York Insights – Two-by-two the way to go in the big handicaps

6 min

On a tough day, @helynsar takes a couple against the field in the Melrose and Ebor Handicaps

1:50 Strensall Stakes


I just favour Lord Glitters over Mustashry here, but last year’s winner is arguably better value at 5.3 this morning, and given there is very little to separate the pair on form (less than the official 4lb I would suggest), that seems a surprising differential, which I would expect to be narrowed nearer race time. Mustashry has proven stamina at this level, whereas Lord Glitters has been running at slightly shorter trips since joining his current yard. I’d expect him to be fine over this trip, as he was campaigned over further for his previous yard, albeit at a lower level. Not an easy call this, but I’ve seen some people bandying around the interesting stat that David O’Meara is 0-52 at York this year. That may see his price drift, but it doesn’t put me off particularly.

  • Back Lord Glitters @ 3.25 or bigger (2pts)

2:25 Melrose Handicap


I’ve been trying to choose between two here for the past week, but history has shown in big fields over this C&D, that high numbers have an abnormally high strike rate (in both the Melrose and the Ebor), so with both parked wide, I intend to simply split stakes. Mekong is from the family of Warringah, who would have run in this some years ago when the meeting was abandoned – incidentally the only time I’ve visited York, and while I can’t tell you much about the track, the ghost tours are plentiful and time consuming. He carried top weight in the Ebor and was beaten a length the following year before going to Australia, and Mekong has pretty much had this race as his target since the start of the season. He won well at Chelmsford last time, and that looks strong form given how spread out the others – mostly proven performers – were.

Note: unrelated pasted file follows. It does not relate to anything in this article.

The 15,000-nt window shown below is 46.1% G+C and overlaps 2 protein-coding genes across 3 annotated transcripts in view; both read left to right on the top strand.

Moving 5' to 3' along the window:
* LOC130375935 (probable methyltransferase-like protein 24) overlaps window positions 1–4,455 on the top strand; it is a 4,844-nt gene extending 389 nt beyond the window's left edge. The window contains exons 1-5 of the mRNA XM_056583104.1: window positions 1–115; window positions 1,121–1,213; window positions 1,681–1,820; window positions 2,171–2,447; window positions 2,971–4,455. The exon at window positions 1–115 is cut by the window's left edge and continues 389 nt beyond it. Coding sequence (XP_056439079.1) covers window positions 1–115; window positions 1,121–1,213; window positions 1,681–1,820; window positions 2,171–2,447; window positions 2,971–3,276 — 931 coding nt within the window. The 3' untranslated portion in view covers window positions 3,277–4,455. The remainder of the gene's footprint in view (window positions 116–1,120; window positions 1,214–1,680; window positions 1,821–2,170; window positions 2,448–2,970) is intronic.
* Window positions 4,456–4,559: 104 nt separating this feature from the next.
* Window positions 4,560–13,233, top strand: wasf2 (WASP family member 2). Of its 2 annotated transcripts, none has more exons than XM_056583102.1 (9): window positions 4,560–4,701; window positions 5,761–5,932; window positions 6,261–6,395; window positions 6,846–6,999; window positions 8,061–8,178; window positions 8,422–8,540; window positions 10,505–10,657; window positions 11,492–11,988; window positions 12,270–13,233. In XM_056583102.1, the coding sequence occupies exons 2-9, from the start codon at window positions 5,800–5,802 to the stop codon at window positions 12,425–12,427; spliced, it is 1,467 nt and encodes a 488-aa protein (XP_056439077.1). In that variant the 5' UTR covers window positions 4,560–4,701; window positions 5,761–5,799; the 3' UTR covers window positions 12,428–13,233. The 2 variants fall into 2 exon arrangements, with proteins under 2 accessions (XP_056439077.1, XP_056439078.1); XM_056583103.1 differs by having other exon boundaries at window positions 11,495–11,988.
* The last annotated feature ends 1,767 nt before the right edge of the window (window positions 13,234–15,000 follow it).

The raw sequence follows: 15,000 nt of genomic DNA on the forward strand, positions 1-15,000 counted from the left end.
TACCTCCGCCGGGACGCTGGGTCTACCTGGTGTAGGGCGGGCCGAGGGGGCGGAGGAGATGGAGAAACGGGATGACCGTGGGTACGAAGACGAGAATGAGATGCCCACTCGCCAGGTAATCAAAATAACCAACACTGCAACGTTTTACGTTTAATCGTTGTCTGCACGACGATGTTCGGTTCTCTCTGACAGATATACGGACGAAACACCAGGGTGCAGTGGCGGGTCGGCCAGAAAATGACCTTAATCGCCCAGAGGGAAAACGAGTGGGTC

The other dart is Corgi, who has been placed in big 3-y-o handicaps at both big summer meetings at Ascot and Goodwood. He could hardly be more solid in the context ofb this race, and is sure to give another good account on just his fourth handicap start.

  • Back Mekong @ 9.4 or gigger (1pt)
  • Back Corgi @ 9.4 or bigger (1pt)

3:40 Ebor Handicap


I’ve gone on record suggesting I will definitely play the penalised Teodoro here – he won a Group 3 by a wide margin last time, and I think most of us are being guilty of finding the obvious flaws in that form rather than give credit to an improving, tough performer who is well in under a penalty. He won’t get an easy lead, but he’s shown before than he doesn’t need one, and while his win came over shorter, he also has form over a stiff mile and a half which suggests he has every chance of staying this distance. If he came here as 4/1 favourite, I’d be first on the bandwagon to oppose him, but he’s barely moved in the market since his Haydock win, and the current exchange odds are more than fair given his profile.

The other horse to add here is Muntahaa, who I thought might win the Leger a couple of years ago. He won a Group 3 on his return last year before losing the plot, but has come back as good as ever this year having been gelded, and did very well to be placed over an inadequate at Royal Ascot. He should appreciate the return to a staying trip (won over a similar trip at Chester in 2016 off a mark of 108), and his draw on the wide outside is nowhere near the disadvantage it’s often assumed to be (only 3 winners of the Ebor since the turn of the Century have been drawn lower than 14).

  • Back Teodoro @ 17.0 or bigger (1pt)
  • Back Muntahaa @ 28.0 or bigger (1pt)